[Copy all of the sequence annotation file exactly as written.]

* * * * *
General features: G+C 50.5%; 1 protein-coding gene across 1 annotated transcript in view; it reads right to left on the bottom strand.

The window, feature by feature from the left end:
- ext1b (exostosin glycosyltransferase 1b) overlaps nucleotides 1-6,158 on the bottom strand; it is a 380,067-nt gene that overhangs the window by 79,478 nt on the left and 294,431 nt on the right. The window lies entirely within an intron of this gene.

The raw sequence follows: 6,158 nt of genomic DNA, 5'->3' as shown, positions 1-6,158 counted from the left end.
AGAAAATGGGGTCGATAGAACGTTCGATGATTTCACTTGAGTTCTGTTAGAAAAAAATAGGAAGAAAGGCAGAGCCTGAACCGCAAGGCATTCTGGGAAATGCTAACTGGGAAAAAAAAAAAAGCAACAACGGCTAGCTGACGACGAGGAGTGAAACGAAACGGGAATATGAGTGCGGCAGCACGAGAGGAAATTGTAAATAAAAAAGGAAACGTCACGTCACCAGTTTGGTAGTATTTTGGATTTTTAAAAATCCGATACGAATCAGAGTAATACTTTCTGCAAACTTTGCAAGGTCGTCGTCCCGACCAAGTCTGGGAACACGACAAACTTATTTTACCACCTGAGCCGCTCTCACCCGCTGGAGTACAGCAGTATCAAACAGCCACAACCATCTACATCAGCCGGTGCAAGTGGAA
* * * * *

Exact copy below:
General features: G+C 50.5%; 1 protein-coding gene across 1 annotated transcript in view; it reads right to left on the bottom strand.

The window, feature by feature from the left end:
- ext1b (exostosin glycosyltransferase 1b) overlaps nucleotides 1-6,158 on the bottom strand; it is a 380,067-nt gene that overhangs the window by 79,478 nt on the left and 294,431 nt on the right. The window lies entirely within an intron of this gene.

The raw sequence follows: 6,158 nt of genomic DNA, 5'->3' as shown, positions 1-6,158 counted from the left end.
AGAAAATGGGGTCGATAGAACGTTCGATGATTTCACTTGAGTTCTGTTAGAAAAAAATAGGAAGAAAGGCAGAGCCTGAACCGCAAGGCATTCTGGGAAATGCTAACTGGGAAAAAAAAAAAAGCAACAACGGCTAGCTGACGACGAGGAGTGAAACGAAACGGGAATATGAGTGCGGCAGCACGAGAGGAAATTGTAAATAAAAAAGGAAACGTCACGTCACCAGTTTGGTAGTATTTTGGATTTTTAAAAATCCGATACGAATCAGAGTAATACTTTCTGCAAACTTTGCAAGGTCGTCGTCCCGACCAAGTCTGGGAACACGACAAACTTATTTTACCACCTGAGCCGCTCTCACCCGCTGGAGTACAGCAGTATCAAACAGCCACAACCATCTACATCAGCCGGTGCAAGTGGAA